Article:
Burle Marx was the first Brazilian landscape architect to depart from the classical principles of formal garden design. His asymmetrical plans and his use of native vegetation, colorful pavements, and free-form bodies of water have influenced landscape artists worldwide. His meticulous research on and cultivation of plant species indigenous to Brazil’s tropical regions were cornerstones of his designs; by choosing plants that naturally thrive in the climate and soil of the site and by including evergreens and perennials, Burle Marx produced gardens that are easy to maintain and thus in keeping with modern lifestyles.
Burle Marx was a painter by training, and his designs, with their careful juxtapositions of contrasting colors, shapes, and textures, have been likened to paintings or, in light of their ever-evolving nature, living works of art. Whimsical and somewhat reminiscent of Surrealist compositional forms, his curvilinear designs evoke the work of Jean (Hans) Arp, Alexander Calder, and Joan Miró.
Burle Marx designed the landscaping for Ibirapuera Park in collaboration with Niemeyer, an architect with whom he had worked on several landmark projects. The latter’s freestanding structures, characterized by their bold combination of elementary geometric forms, are in a constant dialogue with Burle Marx’s sinuous landscaping. The organically shaped planting beds, pathways, and bodies of water all aim to integrate landscape with architecture, forming a synthetic entity that decisively shaped twentieth-century Brazilian modernism.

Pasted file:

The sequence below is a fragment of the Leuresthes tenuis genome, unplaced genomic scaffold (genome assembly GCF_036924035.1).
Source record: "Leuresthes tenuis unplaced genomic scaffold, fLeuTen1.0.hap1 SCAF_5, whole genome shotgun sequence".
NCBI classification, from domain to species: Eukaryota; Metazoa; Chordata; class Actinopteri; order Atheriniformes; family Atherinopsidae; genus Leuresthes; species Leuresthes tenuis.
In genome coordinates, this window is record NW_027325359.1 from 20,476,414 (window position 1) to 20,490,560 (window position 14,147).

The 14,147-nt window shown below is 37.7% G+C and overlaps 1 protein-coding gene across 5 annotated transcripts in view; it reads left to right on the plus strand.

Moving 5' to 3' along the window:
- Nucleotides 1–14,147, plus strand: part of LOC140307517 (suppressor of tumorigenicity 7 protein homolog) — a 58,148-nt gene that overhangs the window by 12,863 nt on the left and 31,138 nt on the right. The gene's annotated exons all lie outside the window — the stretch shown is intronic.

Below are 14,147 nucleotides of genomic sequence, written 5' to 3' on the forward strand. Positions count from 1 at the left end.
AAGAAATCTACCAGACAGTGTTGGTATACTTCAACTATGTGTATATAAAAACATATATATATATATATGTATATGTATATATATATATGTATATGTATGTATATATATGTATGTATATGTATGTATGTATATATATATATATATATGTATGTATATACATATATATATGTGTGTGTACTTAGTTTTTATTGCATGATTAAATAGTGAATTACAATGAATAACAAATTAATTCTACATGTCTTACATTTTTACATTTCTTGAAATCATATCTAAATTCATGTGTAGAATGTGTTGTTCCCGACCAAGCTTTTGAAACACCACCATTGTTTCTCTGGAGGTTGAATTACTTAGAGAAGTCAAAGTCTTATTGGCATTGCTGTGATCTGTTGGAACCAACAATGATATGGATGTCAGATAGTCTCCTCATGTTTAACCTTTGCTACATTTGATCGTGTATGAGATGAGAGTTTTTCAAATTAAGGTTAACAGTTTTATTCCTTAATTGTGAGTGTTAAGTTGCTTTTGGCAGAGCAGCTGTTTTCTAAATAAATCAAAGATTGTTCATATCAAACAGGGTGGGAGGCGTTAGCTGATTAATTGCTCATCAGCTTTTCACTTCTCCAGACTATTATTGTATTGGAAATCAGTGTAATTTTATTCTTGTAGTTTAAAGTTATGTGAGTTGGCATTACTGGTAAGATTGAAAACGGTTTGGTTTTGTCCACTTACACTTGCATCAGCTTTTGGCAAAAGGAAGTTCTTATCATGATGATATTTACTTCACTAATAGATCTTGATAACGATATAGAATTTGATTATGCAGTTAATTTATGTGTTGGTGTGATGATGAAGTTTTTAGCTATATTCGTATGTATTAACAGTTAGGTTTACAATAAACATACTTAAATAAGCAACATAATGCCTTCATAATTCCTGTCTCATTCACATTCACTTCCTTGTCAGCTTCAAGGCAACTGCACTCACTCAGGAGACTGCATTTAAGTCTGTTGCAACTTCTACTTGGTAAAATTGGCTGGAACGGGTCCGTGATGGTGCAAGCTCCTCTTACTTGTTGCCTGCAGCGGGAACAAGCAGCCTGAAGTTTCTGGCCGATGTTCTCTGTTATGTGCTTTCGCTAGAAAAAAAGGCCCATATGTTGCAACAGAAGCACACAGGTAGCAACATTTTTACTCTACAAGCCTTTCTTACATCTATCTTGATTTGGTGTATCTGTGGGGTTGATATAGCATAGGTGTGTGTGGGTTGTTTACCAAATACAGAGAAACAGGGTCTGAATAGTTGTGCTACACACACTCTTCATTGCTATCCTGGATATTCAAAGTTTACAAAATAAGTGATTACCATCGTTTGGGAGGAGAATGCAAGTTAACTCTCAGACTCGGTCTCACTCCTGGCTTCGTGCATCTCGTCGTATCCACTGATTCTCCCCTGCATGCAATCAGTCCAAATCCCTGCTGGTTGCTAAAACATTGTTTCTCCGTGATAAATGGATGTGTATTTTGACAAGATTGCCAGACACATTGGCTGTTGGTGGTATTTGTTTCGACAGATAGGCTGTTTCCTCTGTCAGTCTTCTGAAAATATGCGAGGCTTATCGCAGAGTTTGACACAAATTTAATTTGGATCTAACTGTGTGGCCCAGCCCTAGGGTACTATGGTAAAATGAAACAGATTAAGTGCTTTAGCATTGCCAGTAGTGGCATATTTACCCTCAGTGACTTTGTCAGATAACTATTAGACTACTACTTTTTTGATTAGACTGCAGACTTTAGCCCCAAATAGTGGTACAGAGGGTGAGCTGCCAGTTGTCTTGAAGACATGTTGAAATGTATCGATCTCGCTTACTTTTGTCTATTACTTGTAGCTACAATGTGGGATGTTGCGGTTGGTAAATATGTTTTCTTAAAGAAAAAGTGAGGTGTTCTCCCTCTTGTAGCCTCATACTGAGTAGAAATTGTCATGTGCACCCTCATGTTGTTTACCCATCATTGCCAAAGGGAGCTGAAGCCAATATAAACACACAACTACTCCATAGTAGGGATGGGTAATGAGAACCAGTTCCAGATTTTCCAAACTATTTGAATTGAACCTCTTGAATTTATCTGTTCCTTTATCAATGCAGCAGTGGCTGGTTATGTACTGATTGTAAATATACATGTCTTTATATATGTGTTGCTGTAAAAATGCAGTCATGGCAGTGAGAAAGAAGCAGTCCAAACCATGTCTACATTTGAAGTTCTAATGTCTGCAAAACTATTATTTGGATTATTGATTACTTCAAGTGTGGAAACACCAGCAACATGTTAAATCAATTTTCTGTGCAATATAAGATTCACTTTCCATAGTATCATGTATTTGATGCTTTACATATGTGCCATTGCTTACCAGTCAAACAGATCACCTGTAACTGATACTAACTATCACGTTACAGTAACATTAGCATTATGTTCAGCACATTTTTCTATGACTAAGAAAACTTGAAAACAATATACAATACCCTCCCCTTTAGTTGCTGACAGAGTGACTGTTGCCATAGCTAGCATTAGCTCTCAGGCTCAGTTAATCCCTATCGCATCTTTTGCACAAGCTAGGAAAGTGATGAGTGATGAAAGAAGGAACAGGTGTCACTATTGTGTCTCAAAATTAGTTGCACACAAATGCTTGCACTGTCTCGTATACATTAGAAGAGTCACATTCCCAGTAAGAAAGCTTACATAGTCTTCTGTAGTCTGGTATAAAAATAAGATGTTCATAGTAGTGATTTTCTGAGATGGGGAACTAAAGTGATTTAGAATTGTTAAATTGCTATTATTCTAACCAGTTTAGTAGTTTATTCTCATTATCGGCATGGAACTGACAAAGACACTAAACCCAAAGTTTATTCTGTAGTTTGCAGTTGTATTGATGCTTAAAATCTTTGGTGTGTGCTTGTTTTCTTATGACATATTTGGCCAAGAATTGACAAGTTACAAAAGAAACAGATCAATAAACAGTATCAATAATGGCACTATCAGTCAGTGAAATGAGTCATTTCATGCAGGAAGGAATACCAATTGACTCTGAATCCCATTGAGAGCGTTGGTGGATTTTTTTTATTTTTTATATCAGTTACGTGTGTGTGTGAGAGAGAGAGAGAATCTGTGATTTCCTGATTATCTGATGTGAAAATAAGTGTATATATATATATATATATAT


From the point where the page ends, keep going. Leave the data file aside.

Publication excerpt from MoMA Highlights: 375 Works from The Museum of Modern Art, New York (New York: The Museum of Modern Art, 2019)
Burle Marx was the first Brazilian landscape architect to depart from the classical principles of formal garden design. He introduced asymmetrical plans that have influenced landscape architects ever since. These included the use of native vegetation, colorful paving, and free-form bodies of water. A painter by training, Burle Marx treated landscape as a living work of art, with carefully studied juxtapositions of contrasting colors, shapes, and textures. Burle Marx designed the landscaping for Ibirapuera Park, and the Brazilian architect Oscar Niemeyer, who celebrates his hundredth birthday this year, designed its buildings. Burle Marx's plan for the park includes organically shaped planting beds, pathways, and bodies of water, illustrating his project of integrating landscape with architecture. Burle Marx and Niemeyer had worked on several projects together, and in the 1930s and 1940s had collaborated with Le Corbusier on the Ministry of Education and Public Health Building in Rio de Janeiro.
Gallery label from 75 Years of Architecture at MoMA, 2007.